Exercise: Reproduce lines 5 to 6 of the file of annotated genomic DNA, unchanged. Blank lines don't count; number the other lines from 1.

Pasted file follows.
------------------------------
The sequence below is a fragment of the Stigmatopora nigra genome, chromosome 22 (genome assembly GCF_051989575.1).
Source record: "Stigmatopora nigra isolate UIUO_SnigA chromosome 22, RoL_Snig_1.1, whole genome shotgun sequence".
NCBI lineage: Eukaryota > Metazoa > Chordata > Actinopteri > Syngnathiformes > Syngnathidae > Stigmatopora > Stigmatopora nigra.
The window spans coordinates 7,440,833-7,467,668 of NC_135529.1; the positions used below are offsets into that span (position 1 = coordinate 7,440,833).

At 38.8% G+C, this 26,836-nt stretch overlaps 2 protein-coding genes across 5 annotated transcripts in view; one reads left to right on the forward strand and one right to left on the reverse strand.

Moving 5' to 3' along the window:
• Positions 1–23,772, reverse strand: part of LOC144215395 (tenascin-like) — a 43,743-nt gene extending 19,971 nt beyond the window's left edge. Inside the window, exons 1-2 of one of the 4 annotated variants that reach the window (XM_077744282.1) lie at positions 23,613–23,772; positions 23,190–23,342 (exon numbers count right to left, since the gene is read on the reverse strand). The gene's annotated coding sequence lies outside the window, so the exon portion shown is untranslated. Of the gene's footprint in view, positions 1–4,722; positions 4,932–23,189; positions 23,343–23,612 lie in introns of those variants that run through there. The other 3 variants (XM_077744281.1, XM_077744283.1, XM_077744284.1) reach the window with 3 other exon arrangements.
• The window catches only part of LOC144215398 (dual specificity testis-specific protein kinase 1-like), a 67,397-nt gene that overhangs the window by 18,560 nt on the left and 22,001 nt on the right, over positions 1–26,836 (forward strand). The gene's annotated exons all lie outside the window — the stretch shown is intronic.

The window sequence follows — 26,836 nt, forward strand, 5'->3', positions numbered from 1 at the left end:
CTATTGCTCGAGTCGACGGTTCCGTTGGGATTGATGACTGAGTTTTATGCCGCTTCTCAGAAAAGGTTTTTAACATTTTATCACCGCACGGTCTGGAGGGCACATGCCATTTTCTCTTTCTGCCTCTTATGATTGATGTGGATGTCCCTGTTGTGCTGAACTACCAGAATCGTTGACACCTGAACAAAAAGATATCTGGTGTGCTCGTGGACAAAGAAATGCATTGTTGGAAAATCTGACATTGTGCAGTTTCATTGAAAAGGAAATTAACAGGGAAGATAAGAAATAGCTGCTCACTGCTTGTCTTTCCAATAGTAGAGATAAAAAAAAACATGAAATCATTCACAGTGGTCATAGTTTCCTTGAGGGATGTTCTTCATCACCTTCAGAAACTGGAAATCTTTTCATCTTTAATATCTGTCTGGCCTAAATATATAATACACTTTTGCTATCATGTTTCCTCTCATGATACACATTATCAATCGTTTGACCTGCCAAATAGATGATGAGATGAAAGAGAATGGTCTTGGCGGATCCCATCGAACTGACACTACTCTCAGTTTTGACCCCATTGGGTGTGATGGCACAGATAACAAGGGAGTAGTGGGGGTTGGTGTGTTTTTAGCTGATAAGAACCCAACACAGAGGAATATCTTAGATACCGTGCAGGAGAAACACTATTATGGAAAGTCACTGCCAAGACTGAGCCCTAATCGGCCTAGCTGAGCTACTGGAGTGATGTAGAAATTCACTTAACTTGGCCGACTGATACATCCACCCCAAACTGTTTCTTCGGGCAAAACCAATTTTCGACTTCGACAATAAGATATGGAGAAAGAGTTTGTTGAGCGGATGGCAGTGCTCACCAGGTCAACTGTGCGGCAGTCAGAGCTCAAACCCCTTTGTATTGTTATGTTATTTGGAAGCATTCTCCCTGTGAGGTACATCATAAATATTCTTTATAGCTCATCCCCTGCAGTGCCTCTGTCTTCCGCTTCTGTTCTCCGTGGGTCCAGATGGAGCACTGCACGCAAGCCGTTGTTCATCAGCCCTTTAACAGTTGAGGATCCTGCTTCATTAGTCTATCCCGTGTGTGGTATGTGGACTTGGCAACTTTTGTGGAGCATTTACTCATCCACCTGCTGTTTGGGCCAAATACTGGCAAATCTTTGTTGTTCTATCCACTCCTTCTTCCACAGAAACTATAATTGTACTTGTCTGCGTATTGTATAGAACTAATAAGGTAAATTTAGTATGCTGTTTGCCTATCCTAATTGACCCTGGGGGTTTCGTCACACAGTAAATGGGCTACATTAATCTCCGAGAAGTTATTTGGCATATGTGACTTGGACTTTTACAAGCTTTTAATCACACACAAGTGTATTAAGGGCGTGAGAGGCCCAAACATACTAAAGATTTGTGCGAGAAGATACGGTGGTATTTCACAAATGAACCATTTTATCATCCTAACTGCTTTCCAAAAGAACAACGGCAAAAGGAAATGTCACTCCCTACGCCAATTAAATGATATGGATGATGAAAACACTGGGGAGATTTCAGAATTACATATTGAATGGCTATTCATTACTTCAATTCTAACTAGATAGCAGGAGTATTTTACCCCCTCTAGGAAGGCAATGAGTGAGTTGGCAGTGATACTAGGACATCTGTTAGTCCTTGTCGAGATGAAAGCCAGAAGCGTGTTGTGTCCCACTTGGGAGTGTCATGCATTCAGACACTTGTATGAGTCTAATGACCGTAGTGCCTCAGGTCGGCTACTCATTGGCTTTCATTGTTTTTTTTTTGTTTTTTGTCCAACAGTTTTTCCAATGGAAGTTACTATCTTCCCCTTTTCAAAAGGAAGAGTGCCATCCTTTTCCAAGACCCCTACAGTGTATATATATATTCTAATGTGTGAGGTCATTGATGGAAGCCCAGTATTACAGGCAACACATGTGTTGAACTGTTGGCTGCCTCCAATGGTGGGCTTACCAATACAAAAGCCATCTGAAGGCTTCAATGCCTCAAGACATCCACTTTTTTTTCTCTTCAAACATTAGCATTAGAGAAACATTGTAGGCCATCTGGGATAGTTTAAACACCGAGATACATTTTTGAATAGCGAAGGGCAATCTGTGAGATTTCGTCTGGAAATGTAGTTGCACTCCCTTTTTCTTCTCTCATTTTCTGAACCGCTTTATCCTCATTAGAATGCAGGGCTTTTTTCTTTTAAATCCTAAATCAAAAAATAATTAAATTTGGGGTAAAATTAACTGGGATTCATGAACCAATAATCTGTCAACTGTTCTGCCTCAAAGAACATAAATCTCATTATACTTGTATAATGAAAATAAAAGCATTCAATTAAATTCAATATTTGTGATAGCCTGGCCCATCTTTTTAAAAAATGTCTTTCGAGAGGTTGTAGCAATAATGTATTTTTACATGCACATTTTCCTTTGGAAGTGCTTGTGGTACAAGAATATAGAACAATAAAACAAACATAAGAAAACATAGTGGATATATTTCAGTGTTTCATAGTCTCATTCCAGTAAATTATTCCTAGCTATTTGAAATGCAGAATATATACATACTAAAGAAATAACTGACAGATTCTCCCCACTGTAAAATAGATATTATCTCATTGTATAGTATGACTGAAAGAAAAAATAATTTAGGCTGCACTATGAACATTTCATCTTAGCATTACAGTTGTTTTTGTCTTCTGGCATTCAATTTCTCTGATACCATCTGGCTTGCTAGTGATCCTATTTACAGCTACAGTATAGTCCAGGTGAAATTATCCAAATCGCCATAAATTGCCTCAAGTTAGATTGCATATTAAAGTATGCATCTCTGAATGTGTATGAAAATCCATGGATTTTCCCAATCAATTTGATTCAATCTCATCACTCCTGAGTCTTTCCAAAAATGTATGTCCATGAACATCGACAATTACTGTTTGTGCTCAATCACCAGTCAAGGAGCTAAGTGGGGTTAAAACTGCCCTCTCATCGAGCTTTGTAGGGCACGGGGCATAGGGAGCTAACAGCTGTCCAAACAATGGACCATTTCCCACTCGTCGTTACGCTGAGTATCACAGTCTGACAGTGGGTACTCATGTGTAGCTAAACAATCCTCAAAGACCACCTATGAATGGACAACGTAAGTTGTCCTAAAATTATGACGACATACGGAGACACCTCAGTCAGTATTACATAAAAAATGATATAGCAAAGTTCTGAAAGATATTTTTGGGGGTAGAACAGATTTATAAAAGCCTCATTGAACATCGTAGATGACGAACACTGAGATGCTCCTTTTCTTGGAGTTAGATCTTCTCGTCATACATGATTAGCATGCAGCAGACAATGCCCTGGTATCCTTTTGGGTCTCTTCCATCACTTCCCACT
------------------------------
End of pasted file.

At 38.8% G+C, this 26,836-nt stretch overlaps 2 protein-coding genes across 5 annotated transcripts in view; one reads left to right on the forward strand and one right to left on the reverse strand.

Moving 5' to 3' along the window: